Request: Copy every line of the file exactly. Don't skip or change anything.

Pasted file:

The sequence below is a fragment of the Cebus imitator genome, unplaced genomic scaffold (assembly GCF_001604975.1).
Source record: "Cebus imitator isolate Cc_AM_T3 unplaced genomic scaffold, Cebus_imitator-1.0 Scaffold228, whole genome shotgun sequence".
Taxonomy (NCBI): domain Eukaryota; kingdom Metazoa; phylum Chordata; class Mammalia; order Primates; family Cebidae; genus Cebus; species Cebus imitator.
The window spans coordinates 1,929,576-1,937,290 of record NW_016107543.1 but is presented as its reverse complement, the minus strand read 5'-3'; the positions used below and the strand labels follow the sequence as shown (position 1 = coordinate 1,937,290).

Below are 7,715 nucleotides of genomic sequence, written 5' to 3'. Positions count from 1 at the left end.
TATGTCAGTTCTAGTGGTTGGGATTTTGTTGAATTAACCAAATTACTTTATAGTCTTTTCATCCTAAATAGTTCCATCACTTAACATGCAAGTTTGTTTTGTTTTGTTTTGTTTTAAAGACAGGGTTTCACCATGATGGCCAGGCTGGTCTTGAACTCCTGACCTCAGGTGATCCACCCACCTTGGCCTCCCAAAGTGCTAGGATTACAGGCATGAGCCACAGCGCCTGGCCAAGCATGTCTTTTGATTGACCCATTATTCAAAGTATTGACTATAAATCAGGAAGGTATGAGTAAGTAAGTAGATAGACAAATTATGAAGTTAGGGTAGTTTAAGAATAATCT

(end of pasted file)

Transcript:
The sequence below is a fragment of the Cebus imitator genome, unplaced genomic scaffold (assembly GCF_001604975.1).
Source record: "Cebus imitator isolate Cc_AM_T3 unplaced genomic scaffold, Cebus_imitator-1.0 Scaffold228, whole genome shotgun sequence".
Taxonomy (NCBI): domain Eukaryota; kingdom Metazoa; phylum Chordata; class Mammalia; order Primates; family Cebidae; genus Cebus; species Cebus imitator.
The window spans coordinates 1,929,576-1,937,290 of record NW_016107543.1 but is presented as its reverse complement, the minus strand read 5'-3'; the positions used below and the strand labels follow the sequence as shown (position 1 = coordinate 1,937,290).

Below are 7,715 nucleotides of genomic sequence, written 5' to 3'. Positions count from 1 at the left end.
TATGTCAGTTCTAGTGGTTGGGATTTTGTTGAATTAACCAAATTACTTTATAGTCTTTTCATCCTAAATAGTTCCATCACTTAACATGCAAGTTTGTTTTGTTTTGTTTTGTTTTAAAGACAGGGTTTCACCATGATGGCCAGGCTGGTCTTGAACTCCTGACCTCAGGTGATCCACCCACCTTGGCCTCCCAAAGTGCTAGGATTACAGGCATGAGCCACAGCGCCTGGCCAAGCATGTCTTTTGATTGACCCATTATTCAAAGTATTGACTATAAATCAGGAAGGTATGAGTAAGTAAGTAGATAGACAAATTATGAAGTTAGGGTAGTTTAAGAATAATCT